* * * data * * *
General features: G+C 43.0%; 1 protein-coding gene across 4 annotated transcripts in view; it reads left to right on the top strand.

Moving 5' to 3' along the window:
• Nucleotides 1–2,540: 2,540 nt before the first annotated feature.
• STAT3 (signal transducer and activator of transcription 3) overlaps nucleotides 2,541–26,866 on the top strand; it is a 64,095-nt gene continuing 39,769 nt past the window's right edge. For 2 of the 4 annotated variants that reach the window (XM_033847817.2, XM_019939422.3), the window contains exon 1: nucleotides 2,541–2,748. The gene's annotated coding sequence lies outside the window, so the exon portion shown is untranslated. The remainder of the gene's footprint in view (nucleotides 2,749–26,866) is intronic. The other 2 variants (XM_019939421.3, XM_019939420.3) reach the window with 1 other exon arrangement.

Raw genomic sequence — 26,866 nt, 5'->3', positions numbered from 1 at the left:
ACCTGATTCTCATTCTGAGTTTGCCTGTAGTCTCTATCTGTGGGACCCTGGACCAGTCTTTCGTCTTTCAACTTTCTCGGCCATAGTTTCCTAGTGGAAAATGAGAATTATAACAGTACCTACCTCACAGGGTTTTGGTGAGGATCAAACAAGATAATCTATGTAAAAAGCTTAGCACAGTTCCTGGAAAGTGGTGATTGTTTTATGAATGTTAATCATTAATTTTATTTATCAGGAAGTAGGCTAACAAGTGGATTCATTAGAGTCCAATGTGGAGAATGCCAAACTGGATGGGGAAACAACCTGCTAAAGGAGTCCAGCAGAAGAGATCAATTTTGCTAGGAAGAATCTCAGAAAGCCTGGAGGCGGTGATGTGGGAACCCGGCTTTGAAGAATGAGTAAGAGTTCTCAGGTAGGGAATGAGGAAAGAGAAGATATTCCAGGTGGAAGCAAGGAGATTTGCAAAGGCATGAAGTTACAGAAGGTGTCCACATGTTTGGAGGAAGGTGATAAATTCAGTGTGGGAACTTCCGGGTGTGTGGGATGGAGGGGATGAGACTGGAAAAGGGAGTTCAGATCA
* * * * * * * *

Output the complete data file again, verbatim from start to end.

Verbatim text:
General features: G+C 43.0%; 1 protein-coding gene across 4 annotated transcripts in view; it reads left to right on the top strand.

Moving 5' to 3' along the window:
• Nucleotides 1–2,540: 2,540 nt before the first annotated feature.
• STAT3 (signal transducer and activator of transcription 3) overlaps nucleotides 2,541–26,866 on the top strand; it is a 64,095-nt gene continuing 39,769 nt past the window's right edge. For 2 of the 4 annotated variants that reach the window (XM_033847817.2, XM_019939422.3), the window contains exon 1: nucleotides 2,541–2,748. The gene's annotated coding sequence lies outside the window, so the exon portion shown is untranslated. The remainder of the gene's footprint in view (nucleotides 2,749–26,866) is intronic. The other 2 variants (XM_019939421.3, XM_019939420.3) reach the window with 1 other exon arrangement.

Raw genomic sequence — 26,866 nt, 5'->3', positions numbered from 1 at the left:
ACCTGATTCTCATTCTGAGTTTGCCTGTAGTCTCTATCTGTGGGACCCTGGACCAGTCTTTCGTCTTTCAACTTTCTCGGCCATAGTTTCCTAGTGGAAAATGAGAATTATAACAGTACCTACCTCACAGGGTTTTGGTGAGGATCAAACAAGATAATCTATGTAAAAAGCTTAGCACAGTTCCTGGAAAGTGGTGATTGTTTTATGAATGTTAATCATTAATTTTATTTATCAGGAAGTAGGCTAACAAGTGGATTCATTAGAGTCCAATGTGGAGAATGCCAAACTGGATGGGGAAACAACCTGCTAAAGGAGTCCAGCAGAAGAGATCAATTTTGCTAGGAAGAATCTCAGAAAGCCTGGAGGCGGTGATGTGGGAACCCGGCTTTGAAGAATGAGTAAGAGTTCTCAGGTAGGGAATGAGGAAAGAGAAGATATTCCAGGTGGAAGCAAGGAGATTTGCAAAGGCATGAAGTTACAGAAGGTGTCCACATGTTTGGAGGAAGGTGATAAATTCAGTGTGGGAACTTCCGGGTGTGTGGGATGGAGGGGATGAGACTGGAAAAGGGAGTTCAGATCA